Chances of bringing down infant mortality rate from the current 44 deaths per 1,000 live births to 30 by the 2015 deadline for millennium development goals are bleak, says the country’s National Statistical Agency
Namibia 2011 Census Mortality Report, released by the National Statistics Agency on July 29, says that the country is unlikely to succeed in bringing down its infant mortality rate from the current 44 deaths per 100 live births to 30 by 2015. The news was reported in the AllAfrica website.
The report also found the maternal mortality rate (deaths which occur during child birth, or within two months after child birth, caused by complications during pregnancy or maternity) to be 604 per 1,00, 000 live births. Lowest maternal mortality rate was found in the age group of 15-24 years while the highest was in the age group of 12-14 years. The report also showed that adolescent pregnancies are on the rise.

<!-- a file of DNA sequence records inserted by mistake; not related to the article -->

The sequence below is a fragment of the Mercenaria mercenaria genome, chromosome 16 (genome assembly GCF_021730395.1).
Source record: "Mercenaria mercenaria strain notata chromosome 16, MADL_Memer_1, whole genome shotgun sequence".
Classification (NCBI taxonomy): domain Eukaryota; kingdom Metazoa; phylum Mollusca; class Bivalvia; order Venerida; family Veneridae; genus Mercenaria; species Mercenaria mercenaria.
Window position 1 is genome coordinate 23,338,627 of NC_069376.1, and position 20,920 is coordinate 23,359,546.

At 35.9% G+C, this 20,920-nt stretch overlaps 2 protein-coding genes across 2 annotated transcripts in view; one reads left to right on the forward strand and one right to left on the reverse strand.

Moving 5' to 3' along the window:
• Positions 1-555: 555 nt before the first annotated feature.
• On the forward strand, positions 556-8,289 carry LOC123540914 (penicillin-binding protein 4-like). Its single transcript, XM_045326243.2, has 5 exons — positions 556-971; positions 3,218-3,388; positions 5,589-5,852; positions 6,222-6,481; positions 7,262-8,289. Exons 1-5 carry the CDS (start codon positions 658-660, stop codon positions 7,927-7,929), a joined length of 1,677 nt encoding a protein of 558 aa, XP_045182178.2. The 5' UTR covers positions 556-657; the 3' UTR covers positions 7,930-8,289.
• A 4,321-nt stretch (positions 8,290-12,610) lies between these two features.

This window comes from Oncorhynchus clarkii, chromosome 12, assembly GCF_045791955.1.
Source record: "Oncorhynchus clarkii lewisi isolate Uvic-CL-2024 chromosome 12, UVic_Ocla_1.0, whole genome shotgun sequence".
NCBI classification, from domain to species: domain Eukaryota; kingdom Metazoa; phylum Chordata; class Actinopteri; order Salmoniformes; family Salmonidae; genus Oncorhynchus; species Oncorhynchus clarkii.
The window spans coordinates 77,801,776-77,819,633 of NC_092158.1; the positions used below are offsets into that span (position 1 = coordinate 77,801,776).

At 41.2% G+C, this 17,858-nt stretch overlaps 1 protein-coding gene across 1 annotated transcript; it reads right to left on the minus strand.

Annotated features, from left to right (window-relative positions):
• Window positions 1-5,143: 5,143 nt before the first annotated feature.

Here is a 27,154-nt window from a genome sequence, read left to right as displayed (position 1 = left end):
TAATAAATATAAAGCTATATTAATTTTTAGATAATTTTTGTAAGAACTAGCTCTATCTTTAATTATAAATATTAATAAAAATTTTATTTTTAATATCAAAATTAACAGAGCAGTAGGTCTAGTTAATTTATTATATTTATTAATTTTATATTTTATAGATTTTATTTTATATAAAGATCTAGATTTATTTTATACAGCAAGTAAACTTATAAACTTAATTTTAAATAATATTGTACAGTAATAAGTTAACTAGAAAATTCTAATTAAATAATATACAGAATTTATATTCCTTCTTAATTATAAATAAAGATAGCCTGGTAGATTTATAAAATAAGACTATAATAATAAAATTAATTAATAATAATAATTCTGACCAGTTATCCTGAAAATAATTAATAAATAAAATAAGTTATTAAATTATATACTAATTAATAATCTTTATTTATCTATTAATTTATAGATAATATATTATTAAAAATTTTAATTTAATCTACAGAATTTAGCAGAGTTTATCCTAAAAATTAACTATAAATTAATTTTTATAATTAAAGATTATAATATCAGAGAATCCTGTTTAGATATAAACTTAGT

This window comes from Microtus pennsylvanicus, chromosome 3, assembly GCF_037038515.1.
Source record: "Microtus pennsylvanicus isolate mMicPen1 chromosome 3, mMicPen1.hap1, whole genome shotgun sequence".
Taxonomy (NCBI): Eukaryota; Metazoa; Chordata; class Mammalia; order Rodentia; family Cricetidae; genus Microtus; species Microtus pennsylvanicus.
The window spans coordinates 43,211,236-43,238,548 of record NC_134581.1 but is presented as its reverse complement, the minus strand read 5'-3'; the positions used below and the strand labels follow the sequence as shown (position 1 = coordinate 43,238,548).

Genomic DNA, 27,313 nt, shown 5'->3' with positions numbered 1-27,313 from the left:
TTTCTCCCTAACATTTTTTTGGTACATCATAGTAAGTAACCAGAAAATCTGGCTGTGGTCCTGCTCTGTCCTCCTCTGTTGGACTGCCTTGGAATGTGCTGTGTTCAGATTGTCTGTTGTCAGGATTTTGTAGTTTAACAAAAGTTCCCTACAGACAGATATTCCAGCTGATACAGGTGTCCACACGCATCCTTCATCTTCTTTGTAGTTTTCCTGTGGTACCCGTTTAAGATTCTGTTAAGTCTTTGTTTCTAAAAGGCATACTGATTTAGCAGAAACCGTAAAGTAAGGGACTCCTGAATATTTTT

The only good bit of data was on child mortality ratio which saw a decline of two child deaths per 1,000 live births. However, it was much below the target of 45 set as per the Millennium Development Goals.
According to AllAfrica, First Lady Penehupifo Pohamba, who released the report, said: “These children die at a shockingly early age. What is even worse, is that comparing the figures of 2011, they haven’t improved much in 10 years. We are a growing nation and every avoidable death whether through accident, suicide, crime or treatable illness needs to be seen as a failure by all of us. The inhumane baby dumping should be addressed and the culprit be brought to justice.”
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